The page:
Coolant, also referred to as antifreeze, is fluid that is just as important to a vehicle’s engine as oil, fuel, and brake fluid, etc. Engine coolant is a fluid that is mixed with water to ensure the radiator doesn’t freeze in extreme cold or overheat in extreme heat. In this post, we’ll be going over what is included in coolant, when coolant should be changed, and what type of coolant should be used in Audi’s and Volkswagen’s.
What is in Engine Coolant?
Engine coolant is made up of propylene glycol, or ethylene glycol, and its own additives. There are three different types of antifreeze: G11, G12, and G13. So what are the differences between the three? G11 is blue or green and is made up of a silicate base that contains inorganic additives. G11 coolant is mainly used in vehicles manufactured before 1996, however, some vehicles up to 2016 could use G11 coolant because of its low heat transfer quality. This coolant has a service life of 3 years.
G12 coolant is red or pink and is made up of carboxylate and ethylene glycol. It is used in high-performance engines with operating temperatures of 90-110 degrees. G12 coolant has a service life of 4-5 years. There are 3 different G12 coolants: G12, G12+ (Red), and G12++ (Purple). G13 coolant is a hybrid that is made up of an optimal ratio of silicate and organic components. This coolant has a service life of 5 years.
When Should Engine Coolant Be Changed?
A good rule of thumb when it comes to changing engine coolant is to refer to the owner’s manual. Typically, engine coolant should be changed every 3-4 years. The longer engine coolant runs in an engine, it begins to break down, becomes weak, and also becomes dirty. This type of dirty and weak coolant running through the engine will put the engine at risk of overheating, which will dampen the longevity of the engine. For the best protection and performance, we highly suggest flushing and replacing the coolant in your Volkswagen or Audi every 40,000-50,000 miles or every 3-4 years, whichever comes first.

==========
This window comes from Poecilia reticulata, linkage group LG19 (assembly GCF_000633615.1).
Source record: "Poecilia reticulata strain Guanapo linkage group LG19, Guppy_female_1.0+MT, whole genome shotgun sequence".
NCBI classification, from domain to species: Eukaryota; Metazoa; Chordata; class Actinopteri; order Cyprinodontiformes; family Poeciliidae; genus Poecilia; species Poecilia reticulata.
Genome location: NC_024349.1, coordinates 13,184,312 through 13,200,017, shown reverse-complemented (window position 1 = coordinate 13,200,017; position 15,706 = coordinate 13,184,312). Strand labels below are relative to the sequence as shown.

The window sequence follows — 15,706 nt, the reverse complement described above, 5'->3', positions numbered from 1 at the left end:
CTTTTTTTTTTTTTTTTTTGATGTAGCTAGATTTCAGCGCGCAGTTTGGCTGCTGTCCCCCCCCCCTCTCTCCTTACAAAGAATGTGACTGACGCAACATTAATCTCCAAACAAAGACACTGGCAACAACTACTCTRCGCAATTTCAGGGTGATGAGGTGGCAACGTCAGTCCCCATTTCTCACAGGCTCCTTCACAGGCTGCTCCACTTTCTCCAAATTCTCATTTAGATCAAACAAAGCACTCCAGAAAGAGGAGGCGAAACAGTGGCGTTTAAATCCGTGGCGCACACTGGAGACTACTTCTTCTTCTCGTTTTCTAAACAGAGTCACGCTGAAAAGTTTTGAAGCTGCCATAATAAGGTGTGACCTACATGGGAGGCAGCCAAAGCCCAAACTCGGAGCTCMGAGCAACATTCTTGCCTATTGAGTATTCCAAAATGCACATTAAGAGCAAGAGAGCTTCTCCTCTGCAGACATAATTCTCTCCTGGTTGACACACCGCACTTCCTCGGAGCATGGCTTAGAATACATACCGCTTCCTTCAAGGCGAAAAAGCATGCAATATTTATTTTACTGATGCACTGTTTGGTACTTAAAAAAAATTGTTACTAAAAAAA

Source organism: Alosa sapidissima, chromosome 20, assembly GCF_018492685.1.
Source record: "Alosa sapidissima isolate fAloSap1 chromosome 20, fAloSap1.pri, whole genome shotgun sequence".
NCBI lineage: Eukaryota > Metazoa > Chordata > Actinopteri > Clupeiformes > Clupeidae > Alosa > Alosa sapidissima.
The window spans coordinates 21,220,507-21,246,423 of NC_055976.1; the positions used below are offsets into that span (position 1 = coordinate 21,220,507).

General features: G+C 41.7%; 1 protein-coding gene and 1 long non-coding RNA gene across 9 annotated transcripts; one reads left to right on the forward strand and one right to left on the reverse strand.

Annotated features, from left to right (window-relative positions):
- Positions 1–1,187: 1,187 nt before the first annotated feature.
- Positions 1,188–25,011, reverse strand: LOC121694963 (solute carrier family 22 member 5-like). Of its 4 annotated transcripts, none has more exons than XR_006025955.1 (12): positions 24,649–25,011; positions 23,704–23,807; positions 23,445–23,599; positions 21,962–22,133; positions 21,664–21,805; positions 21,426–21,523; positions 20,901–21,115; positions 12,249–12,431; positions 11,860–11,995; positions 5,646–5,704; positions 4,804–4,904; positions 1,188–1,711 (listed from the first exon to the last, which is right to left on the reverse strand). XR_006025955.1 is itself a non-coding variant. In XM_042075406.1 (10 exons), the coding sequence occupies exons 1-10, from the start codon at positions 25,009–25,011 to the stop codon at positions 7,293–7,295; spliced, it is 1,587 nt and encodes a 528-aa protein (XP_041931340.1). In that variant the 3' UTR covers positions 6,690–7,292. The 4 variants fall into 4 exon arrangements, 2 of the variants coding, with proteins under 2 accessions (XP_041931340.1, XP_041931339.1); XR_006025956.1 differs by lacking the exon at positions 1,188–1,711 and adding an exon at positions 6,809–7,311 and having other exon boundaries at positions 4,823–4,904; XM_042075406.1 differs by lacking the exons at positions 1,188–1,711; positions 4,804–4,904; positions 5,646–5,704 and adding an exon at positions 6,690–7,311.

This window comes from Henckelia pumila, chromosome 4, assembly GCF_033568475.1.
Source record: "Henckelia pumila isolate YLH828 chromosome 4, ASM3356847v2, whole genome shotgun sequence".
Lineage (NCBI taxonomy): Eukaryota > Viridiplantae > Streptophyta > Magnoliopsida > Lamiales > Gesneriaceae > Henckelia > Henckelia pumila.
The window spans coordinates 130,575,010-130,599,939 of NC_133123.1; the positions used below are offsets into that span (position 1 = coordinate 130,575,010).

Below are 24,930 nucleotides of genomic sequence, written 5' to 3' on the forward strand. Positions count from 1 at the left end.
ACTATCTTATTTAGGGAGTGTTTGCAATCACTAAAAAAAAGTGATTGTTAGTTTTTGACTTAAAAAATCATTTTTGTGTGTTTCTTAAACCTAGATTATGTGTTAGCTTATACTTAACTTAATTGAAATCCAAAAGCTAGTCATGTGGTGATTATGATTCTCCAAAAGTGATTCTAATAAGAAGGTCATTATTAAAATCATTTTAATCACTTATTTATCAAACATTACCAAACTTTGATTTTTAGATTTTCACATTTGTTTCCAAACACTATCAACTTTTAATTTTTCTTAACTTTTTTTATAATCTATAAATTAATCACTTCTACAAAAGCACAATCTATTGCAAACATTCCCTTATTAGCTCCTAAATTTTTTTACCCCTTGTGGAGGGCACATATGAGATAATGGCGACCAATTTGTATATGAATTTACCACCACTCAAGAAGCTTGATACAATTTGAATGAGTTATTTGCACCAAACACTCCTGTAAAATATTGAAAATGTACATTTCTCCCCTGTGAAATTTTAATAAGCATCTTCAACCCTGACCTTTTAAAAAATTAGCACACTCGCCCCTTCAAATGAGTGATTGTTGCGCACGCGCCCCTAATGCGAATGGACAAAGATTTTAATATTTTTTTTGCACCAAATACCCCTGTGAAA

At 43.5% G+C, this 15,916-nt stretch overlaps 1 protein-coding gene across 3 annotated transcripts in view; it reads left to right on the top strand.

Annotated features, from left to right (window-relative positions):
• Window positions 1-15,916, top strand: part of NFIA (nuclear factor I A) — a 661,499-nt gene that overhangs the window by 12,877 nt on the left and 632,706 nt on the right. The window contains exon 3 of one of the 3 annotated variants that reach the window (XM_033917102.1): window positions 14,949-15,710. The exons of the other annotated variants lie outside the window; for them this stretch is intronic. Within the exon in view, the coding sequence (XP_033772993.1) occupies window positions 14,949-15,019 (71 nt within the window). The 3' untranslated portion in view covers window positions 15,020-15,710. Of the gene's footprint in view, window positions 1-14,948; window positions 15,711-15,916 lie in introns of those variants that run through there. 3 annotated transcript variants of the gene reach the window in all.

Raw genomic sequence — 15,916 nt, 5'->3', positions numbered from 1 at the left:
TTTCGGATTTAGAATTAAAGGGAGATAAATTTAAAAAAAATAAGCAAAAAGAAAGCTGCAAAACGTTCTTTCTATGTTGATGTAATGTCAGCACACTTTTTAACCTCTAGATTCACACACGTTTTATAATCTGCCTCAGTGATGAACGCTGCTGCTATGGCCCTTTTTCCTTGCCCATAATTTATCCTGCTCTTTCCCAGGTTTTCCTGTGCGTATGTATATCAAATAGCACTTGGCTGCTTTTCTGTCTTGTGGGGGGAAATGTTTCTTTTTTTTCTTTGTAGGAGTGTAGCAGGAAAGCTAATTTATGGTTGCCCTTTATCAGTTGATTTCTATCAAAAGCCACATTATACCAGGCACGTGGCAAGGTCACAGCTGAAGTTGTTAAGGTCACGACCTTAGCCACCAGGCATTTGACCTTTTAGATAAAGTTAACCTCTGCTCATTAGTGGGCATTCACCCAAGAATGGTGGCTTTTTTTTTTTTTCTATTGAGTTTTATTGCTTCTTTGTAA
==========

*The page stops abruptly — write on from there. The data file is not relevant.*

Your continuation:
What Coolant Should Be Use in Volkswagen’s or Audi’s?
Again, a good rule of thumb, look in the owner’s manual. If you can’t find it in the manual, it also should be marked on the coolant tank itself. Early Volkswagen’s and Audi’s from the model years 1980 – 1997 use G11, 1998 – 2008 use G12+, and 2008-present use G12++ & G13. However, it’s not always a one-size-fits-all when it comes to engine coolant. That’s why we advise looking at the manual and/or engine coolant tank.
When it comes to mixing engine coolant, you need to be careful. Most Volkswagen and Audi engines use G12 coolant. You can’t mix G12 coolant with any other engine coolant. If you don’t have spare G12 coolant to add, then flush the coolant tank out and use the spare coolant you may have laying around. If it is not the correct coolant according to the manual, we would not advise using it at all.
Volkswagen/Audi G12 Coolant Conclusion
To conclude this post, make sure to look at the owner’s manual or look at the engine coolant tank itself. G12 coolant is more expensive than G11 coolant, but it is for a reason. Make sure to use the proper coolant going off of the manual because although it may seem fine in the short term, the coolant could break down at a quicker pace and ruin your engine. When topping off the coolant tank, a good rule of thumb is to use the same color coolant that is already in the tank. Something to note, make sure to check if you need to dilute it with distilled water. A majority of the time, bottles of coolant are just concentrate that needs to be diluted.
If you are looking to read more Volkswagen content, here is our write-up on The 7 Most Common VW 2.0T TSI Engine Problems.